What do I mean by “cognitive oversight”? Essentially that is a fancy term for tracking. Part of the “problem” the high exercise group faced in this study is that because they added so much more activity, they subconsciously decreased their activity outside of exercise while at the same time increasing their overall food intake.
This is natural, our bodies and brain are looking for the easier path forward that allows us to survive as we talked about above. Could you survive while keeping the same food intake and amount of movement while adding in all this exercise?
Probably, but that would be more difficult and risky
The high exercise group is in a negative energy state and if they keep this up they will run out of energy so the body subconsciously sends signals to move less and motivates you to consume more food in an effort to return you to energy balance.
To avoid these subconscious changes we can use cognitive oversight to make sure we don’t change our food intake and movement practices. This could look like tracking food via an app like Cronometer and using a step counter like a watch or it could just be as simple as making note of how you are eating and moving prior to starting your cardio routine and making sure it does not change. However you choose to implement the cognitive oversight over your food and movement the goal is to make sure they do not change from baseline, just choose an approach that works for you.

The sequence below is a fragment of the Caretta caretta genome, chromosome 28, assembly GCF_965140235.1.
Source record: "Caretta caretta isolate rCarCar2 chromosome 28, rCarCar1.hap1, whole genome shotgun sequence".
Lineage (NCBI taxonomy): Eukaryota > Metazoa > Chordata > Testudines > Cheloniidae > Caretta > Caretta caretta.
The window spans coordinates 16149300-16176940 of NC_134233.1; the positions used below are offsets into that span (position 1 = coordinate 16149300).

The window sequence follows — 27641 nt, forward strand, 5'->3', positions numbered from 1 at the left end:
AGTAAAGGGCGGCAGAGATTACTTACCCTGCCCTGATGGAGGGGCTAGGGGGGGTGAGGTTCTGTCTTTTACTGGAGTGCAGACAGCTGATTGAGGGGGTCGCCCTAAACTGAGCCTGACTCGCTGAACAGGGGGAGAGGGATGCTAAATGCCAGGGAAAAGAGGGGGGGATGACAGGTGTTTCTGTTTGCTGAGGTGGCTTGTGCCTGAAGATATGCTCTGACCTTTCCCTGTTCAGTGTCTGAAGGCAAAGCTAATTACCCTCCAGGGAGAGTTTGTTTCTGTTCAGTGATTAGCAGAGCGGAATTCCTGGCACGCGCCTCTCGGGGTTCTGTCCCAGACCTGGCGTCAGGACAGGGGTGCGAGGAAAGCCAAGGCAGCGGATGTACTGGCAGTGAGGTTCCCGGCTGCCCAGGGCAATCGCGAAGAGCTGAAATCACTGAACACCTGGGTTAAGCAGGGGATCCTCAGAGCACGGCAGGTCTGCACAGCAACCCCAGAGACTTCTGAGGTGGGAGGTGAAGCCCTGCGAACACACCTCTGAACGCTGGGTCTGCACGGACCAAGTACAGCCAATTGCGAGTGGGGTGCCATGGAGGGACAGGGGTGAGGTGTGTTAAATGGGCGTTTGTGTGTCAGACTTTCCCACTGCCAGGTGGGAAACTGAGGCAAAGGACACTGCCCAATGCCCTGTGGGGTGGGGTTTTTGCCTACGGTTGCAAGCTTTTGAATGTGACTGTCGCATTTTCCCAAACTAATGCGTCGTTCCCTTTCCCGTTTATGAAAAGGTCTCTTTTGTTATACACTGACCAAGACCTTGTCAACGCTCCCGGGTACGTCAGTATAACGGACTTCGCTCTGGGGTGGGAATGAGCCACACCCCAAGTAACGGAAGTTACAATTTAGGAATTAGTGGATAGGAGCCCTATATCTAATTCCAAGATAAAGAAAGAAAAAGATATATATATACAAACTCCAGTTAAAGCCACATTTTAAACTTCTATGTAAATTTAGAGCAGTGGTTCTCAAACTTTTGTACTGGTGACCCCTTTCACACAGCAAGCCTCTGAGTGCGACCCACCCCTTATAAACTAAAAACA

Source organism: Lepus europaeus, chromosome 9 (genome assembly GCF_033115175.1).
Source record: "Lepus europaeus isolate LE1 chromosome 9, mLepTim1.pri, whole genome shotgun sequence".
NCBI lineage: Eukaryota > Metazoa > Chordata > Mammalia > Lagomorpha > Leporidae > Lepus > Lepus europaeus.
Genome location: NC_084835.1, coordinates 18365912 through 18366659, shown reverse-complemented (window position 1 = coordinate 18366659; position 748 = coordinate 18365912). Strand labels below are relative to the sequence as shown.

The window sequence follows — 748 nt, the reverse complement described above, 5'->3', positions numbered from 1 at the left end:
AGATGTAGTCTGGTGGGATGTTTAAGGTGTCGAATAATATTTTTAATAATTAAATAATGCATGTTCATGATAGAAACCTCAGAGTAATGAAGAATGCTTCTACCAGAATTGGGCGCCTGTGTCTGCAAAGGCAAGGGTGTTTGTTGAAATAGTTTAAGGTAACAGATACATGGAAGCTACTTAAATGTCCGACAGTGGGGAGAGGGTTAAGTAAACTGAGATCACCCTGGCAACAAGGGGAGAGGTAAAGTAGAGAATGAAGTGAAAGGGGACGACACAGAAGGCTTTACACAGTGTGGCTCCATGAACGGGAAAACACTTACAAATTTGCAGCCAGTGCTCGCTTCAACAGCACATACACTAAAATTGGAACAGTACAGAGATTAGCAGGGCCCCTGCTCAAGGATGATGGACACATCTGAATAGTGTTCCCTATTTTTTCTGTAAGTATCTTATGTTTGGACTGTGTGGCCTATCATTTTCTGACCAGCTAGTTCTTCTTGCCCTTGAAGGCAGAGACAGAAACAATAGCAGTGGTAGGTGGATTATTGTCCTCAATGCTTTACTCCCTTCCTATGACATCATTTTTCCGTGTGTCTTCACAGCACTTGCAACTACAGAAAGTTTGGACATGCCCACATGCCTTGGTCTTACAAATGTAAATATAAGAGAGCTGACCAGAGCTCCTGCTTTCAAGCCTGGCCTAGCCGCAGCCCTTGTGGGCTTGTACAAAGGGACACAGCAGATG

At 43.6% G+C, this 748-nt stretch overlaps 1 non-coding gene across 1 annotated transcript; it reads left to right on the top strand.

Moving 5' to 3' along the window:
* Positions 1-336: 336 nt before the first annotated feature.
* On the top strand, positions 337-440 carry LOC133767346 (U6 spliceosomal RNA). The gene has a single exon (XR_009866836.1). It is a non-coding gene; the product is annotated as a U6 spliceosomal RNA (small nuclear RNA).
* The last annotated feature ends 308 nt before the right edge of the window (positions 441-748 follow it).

The other thing that I would do differently than this study is to add in some strength training and not only do cardio.
Burning 2000-2500 kcals/week through cardio is not a huge amount depending on where you are starting from. Considering that average participant in the high exercise group weighted around 200lbs and they were running aerobically they would be burning around 1000 kcals/hour running 10 minute miles. They can reach the 2000 kcals/week from the study in just 2 hours of running a week at that weight and pace. That’s six 20 minute runs a week. While that is more exercise than 75 minutes of vigorous exercise the WHO recommends a week, it’s very little when compared to someone training for any kind of endurance event.